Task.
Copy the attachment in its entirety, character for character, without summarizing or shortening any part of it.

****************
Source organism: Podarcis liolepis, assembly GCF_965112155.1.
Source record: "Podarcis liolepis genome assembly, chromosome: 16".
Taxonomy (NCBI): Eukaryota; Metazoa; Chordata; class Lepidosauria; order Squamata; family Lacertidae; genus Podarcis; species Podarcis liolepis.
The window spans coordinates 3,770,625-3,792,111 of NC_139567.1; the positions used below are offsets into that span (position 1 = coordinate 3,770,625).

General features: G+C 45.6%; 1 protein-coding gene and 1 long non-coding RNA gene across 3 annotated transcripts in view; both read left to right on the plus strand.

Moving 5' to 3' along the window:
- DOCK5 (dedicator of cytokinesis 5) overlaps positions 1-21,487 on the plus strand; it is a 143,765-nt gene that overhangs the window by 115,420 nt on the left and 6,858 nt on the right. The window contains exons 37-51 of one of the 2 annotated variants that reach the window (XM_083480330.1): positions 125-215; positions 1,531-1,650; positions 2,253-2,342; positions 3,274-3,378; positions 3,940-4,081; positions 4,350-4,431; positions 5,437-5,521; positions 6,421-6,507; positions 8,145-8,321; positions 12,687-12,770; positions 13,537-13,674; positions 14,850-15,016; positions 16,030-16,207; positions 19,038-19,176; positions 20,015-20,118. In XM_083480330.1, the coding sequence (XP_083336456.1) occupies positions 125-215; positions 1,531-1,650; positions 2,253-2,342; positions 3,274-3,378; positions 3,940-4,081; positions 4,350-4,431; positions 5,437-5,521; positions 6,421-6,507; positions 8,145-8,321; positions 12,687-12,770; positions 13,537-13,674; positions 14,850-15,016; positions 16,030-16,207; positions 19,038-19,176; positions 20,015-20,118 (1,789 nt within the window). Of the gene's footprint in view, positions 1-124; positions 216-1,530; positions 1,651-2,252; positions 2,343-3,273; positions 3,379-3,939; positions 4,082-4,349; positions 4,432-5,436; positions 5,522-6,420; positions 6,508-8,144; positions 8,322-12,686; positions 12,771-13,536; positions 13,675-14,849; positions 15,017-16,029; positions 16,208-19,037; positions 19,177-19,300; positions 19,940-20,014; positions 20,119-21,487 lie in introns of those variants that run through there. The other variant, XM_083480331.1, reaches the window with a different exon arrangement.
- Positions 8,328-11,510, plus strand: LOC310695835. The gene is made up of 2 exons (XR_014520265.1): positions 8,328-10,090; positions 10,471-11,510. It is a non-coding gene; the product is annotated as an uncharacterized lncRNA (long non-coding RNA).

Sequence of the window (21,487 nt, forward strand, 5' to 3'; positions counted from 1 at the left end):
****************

Source organism: Podarcis liolepis, assembly GCF_965112155.1.
Source record: "Podarcis liolepis genome assembly, chromosome: 16".
Taxonomy (NCBI): Eukaryota; Metazoa; Chordata; class Lepidosauria; order Squamata; family Lacertidae; genus Podarcis; species Podarcis liolepis.
The window spans coordinates 3,770,625-3,792,111 of NC_139567.1; the positions used below are offsets into that span (position 1 = coordinate 3,770,625).

General features: G+C 45.6%; 1 protein-coding gene and 1 long non-coding RNA gene across 3 annotated transcripts in view; both read left to right on the plus strand.

Moving 5' to 3' along the window:
- DOCK5 (dedicator of cytokinesis 5) overlaps positions 1-21,487 on the plus strand; it is a 143,765-nt gene that overhangs the window by 115,420 nt on the left and 6,858 nt on the right. The window contains exons 37-51 of one of the 2 annotated variants that reach the window (XM_083480330.1): positions 125-215; positions 1,531-1,650; positions 2,253-2,342; positions 3,274-3,378; positions 3,940-4,081; positions 4,350-4,431; positions 5,437-5,521; positions 6,421-6,507; positions 8,145-8,321; positions 12,687-12,770; positions 13,537-13,674; positions 14,850-15,016; positions 16,030-16,207; positions 19,038-19,176; positions 20,015-20,118. In XM_083480330.1, the coding sequence (XP_083336456.1) occupies positions 125-215; positions 1,531-1,650; positions 2,253-2,342; positions 3,274-3,378; positions 3,940-4,081; positions 4,350-4,431; positions 5,437-5,521; positions 6,421-6,507; positions 8,145-8,321; positions 12,687-12,770; positions 13,537-13,674; positions 14,850-15,016; positions 16,030-16,207; positions 19,038-19,176; positions 20,015-20,118 (1,789 nt within the window). Of the gene's footprint in view, positions 1-124; positions 216-1,530; positions 1,651-2,252; positions 2,343-3,273; positions 3,379-3,939; positions 4,082-4,349; positions 4,432-5,436; positions 5,522-6,420; positions 6,508-8,144; positions 8,322-12,686; positions 12,771-13,536; positions 13,675-14,849; positions 15,017-16,029; positions 16,208-19,037; positions 19,177-19,300; positions 19,940-20,014; positions 20,119-21,487 lie in introns of those variants that run through there. The other variant, XM_083480331.1, reaches the window with a different exon arrangement.
- Positions 8,328-11,510, plus strand: LOC310695835. The gene is made up of 2 exons (XR_014520265.1): positions 8,328-10,090; positions 10,471-11,510. It is a non-coding gene; the product is annotated as an uncharacterized lncRNA (long non-coding RNA).

Sequence of the window (21,487 nt, forward strand, 5' to 3'; positions counted from 1 at the left end):